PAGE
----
Prior to 2001, Fairfield University beach students held a large party each spring called Clam Jam.

At the height of the beach party’s popularity in 1996, the event attracted approximately 5,000 partygoers who drank 270 kegs of beer, according to the Connecticut Post.

Although students are legally prevented from holding gatherings of over 250 persons at Lantern Point, it has not curtailed all events at the beach.

Beach students still hold a number of smaller events in the Lantern Point area.These events have sometimes prompted legal action from residents, but the last attempt at legal action was not successful, according to Green.

“We brought a contempt proceeding last April,” said Green. “The court found the association not in contempt of the injunction. The case is currently in appeal.”

Green is also planning to look into if the Mock Wedding event held on April 9 violated the injunction.

A portion of the Mock Wedding, the “wedding ceremony,” was held on the patio area outside some student houses in the Lantern Point area.

However, the number of students planned in the area escalated when the ceremony unexpectedly coincided with the Fairfield University and Providence University men’s rugby “drink-up.”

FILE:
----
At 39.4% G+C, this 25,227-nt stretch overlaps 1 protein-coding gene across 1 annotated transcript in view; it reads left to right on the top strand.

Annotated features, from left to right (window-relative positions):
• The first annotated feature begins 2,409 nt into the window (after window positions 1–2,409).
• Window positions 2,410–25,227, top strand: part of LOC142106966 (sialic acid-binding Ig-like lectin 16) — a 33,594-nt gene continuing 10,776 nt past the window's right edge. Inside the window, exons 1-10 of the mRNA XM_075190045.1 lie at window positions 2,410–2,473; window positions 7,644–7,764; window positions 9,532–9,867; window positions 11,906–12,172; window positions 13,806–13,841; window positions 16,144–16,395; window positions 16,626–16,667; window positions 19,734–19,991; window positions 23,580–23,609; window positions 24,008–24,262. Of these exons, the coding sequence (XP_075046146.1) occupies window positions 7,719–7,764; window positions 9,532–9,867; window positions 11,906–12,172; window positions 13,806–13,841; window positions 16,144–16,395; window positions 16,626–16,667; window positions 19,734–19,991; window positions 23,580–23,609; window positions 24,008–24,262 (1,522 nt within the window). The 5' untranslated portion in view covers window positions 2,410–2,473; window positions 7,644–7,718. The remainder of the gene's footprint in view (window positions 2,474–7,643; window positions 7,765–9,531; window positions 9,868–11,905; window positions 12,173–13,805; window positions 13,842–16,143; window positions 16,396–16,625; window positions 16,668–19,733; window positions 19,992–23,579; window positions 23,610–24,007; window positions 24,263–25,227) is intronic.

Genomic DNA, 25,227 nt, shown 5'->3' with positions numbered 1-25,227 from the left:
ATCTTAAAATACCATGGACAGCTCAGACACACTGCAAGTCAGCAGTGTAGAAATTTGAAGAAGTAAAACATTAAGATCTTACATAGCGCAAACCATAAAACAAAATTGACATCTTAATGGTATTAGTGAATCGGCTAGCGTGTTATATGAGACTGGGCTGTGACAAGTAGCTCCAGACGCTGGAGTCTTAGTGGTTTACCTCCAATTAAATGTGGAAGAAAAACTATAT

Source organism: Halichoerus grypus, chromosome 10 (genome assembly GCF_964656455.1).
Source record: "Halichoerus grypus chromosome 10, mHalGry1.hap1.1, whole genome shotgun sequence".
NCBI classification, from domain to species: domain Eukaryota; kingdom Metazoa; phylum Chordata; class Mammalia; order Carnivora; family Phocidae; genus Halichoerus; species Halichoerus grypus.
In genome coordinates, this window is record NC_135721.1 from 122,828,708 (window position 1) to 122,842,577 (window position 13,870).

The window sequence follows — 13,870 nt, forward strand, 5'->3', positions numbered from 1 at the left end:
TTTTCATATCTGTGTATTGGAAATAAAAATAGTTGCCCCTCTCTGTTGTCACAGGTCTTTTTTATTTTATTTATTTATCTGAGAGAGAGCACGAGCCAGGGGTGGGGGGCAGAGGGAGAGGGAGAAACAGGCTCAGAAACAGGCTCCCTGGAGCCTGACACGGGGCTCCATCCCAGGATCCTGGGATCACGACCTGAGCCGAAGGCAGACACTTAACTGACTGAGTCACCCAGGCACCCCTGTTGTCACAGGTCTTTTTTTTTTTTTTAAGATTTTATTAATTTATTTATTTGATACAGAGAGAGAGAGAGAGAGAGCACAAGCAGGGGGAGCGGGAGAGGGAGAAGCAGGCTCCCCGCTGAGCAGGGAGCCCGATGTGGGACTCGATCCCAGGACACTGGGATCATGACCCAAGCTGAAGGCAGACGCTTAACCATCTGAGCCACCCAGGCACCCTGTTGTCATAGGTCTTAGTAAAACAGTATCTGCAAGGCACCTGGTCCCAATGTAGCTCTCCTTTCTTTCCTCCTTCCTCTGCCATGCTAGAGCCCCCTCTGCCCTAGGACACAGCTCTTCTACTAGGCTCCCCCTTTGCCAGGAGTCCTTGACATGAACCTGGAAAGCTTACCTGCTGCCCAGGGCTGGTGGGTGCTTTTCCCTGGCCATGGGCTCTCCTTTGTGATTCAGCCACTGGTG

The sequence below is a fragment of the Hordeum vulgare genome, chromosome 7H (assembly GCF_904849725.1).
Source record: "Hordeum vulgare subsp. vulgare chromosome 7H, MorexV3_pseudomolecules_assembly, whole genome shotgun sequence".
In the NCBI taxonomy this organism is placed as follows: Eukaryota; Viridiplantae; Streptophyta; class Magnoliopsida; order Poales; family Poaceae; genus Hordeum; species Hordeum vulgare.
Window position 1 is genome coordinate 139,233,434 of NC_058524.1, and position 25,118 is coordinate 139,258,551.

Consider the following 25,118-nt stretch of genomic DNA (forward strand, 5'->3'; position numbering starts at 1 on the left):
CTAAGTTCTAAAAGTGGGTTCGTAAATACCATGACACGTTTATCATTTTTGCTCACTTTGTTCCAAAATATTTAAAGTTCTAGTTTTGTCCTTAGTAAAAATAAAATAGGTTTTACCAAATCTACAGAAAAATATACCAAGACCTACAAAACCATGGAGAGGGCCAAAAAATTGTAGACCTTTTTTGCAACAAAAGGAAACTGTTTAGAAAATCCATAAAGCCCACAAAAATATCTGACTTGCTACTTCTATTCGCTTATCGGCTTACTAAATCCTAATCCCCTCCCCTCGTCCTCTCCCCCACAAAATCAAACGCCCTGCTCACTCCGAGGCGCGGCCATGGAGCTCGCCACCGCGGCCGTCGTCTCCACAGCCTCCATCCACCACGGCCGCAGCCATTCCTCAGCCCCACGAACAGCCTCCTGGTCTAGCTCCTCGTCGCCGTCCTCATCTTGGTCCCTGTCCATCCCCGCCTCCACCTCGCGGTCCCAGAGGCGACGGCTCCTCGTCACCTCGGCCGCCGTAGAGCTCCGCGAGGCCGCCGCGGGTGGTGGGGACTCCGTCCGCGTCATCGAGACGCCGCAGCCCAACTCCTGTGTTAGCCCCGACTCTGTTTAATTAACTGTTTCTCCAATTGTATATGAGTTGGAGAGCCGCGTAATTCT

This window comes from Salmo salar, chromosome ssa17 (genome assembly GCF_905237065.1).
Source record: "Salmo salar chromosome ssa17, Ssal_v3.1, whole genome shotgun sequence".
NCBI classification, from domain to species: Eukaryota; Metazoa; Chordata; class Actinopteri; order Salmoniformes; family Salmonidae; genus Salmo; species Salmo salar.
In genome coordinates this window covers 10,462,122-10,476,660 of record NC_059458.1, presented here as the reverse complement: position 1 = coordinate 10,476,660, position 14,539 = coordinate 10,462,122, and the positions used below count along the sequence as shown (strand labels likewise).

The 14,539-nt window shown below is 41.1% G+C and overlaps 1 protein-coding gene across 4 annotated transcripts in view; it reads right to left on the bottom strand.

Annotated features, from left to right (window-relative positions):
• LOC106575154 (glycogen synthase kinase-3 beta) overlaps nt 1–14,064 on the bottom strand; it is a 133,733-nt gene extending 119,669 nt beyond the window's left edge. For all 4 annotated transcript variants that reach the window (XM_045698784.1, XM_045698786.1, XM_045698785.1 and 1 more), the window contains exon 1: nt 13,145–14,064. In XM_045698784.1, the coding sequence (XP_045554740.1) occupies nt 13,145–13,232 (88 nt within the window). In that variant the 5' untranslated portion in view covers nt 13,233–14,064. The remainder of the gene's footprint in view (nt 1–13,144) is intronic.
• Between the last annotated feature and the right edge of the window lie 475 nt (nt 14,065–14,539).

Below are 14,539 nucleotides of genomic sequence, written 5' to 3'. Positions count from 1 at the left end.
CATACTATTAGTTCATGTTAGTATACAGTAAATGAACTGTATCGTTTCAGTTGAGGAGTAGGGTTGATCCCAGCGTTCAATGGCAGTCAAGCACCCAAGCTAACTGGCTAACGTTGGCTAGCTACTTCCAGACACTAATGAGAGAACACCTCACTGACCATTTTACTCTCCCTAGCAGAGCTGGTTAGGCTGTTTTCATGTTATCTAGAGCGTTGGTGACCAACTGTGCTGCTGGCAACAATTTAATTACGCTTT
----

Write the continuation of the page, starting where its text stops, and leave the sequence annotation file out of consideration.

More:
During the time that the Mock Wedding participants were in the Lantern Point area, Chris Peters ’06 jumped off a deck at a house at Lantern Point, and landed on the wooden deck below.

Peters was attended to by Fairfield Police at the beach and was then taken to Bridgeport Hospital.

“It wasn’t just Mock Wedding people at the Point, there was a rugby tournament that brought people from other schools as well,” said Lindsey Brown ’05, who lives in Lantern Point.

Brown added her belief that Fairfield students who live at the beach area should have some rights as well.

“We’re not year-round residents, but the residents need to understand we pay a considerable amount of money to live down here and we have rights too,” she said.

“It makes me upset that residents complain when they knew Fairfield students have lived at the beach for years. There are two colleges in this area, and residents need to accept that,” said Brown.

Despite continued attempts at legal action from residents, police records reflect improved behavior by beach students.

According to the Connecticut Post, Fairfield Police said that the number of citizen complaints from Fairfield Beach since the Clam Jam tradition was ended show a total of 214 complaints from September 2001 to March 2002, compared to 68 from September 2003 to March 2004.